This made it sound helpful, even though it was just in rats and during the first week:
More than twenty per cent of men between the ages of 60 and 70 are affected by impotence. Previous research has shown that otherwise healthy men with impotence run a higher risk of cardiovascular disease than men without these problems. Risk factors such as smoking, type 2 diabetes, obesity and inactivity are associated with both conditions.
In the present study, the researchers looked at how impotence drugs affect survival after a myocardial infarction, something that has not previously been known. The study included all men under the age of 80 years in Sweden who suffered a first heart attack between 2007 and 2013 (43,145 individuals). Over seven per cent of this group took impotence drugs during a mean follow-up of three years.
The risk of death was 33 per cent lower for the patients who had been given impotence drugs compared with those who had not received this treatment. Apart from a lower mortality rate, the risk of being admitted to hospital for heart failure was also 40 per cent lower in the treatment group. The effects were only seen for patients who received the most common type of impotence drug, namely phosphodiesterase-5-inhibitors (PDE-5-inhibitors) such as Viagra, Cialis or Levitra, indicating that it may be specifically these drugs that contribute to the reduced mortality.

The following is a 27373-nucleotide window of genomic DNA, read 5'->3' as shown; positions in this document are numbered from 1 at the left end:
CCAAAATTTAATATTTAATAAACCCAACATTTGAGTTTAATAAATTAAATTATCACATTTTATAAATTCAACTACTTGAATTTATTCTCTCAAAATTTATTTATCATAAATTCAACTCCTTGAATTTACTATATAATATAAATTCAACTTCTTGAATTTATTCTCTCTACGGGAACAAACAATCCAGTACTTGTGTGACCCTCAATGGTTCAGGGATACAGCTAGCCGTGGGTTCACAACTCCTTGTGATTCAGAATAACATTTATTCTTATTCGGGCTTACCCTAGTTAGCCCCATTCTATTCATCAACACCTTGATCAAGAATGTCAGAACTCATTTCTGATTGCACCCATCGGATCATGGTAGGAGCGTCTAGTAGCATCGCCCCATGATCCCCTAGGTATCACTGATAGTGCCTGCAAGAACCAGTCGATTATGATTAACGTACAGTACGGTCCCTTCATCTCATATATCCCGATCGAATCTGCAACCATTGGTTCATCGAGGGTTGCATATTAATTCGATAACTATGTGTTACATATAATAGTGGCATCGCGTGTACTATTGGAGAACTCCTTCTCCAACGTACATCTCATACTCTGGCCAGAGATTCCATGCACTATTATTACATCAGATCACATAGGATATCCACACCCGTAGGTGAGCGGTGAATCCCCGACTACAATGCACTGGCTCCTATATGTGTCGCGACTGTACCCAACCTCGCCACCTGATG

“Our most important finding is that it’s harmless to prescribe these drugs to men following a heart attack and that it may possibly even prolong their lives and protect against heart failure,” says Martin Holzmann, physician and associate professor at Karolinska Institutet’s Department of Medicine in Solna. “The results also open the way for randomised controlled studies with PDE5 blockers after heart attacks, which may include women as well.”
The results of the study need to be interpreted with a degree of caution since information was lacking on several potentially impacting factors. The researchers are now planning a follow-up study with almost 140,000 male patients with stable coronary artery disease, e.g. with prior myocardial infarction, or coronary angioplasty/bypass surgery. Account will then be taken of more factors, such as marital status, income and educational background, which might well influence if men receive impotence treatment or not, and in themselves contribute to longer survival after a heart attack.
“We will be basing the forthcoming study on statistics that will help us investigate whether the drugs have different effects and whether the dose taken matters,” says Dr Holzmann. “If so, it may provide a strong indication that it is the drugs themselves that prolong survival and decrease the risk of heart failure.”
The study was a collaboration between researchers at Karolinska Institutet and the University of Milano-Bicocca (Italy) and was financed by several bodies, including the Swedish Heart and Lung Foundation and Stockholm County Council.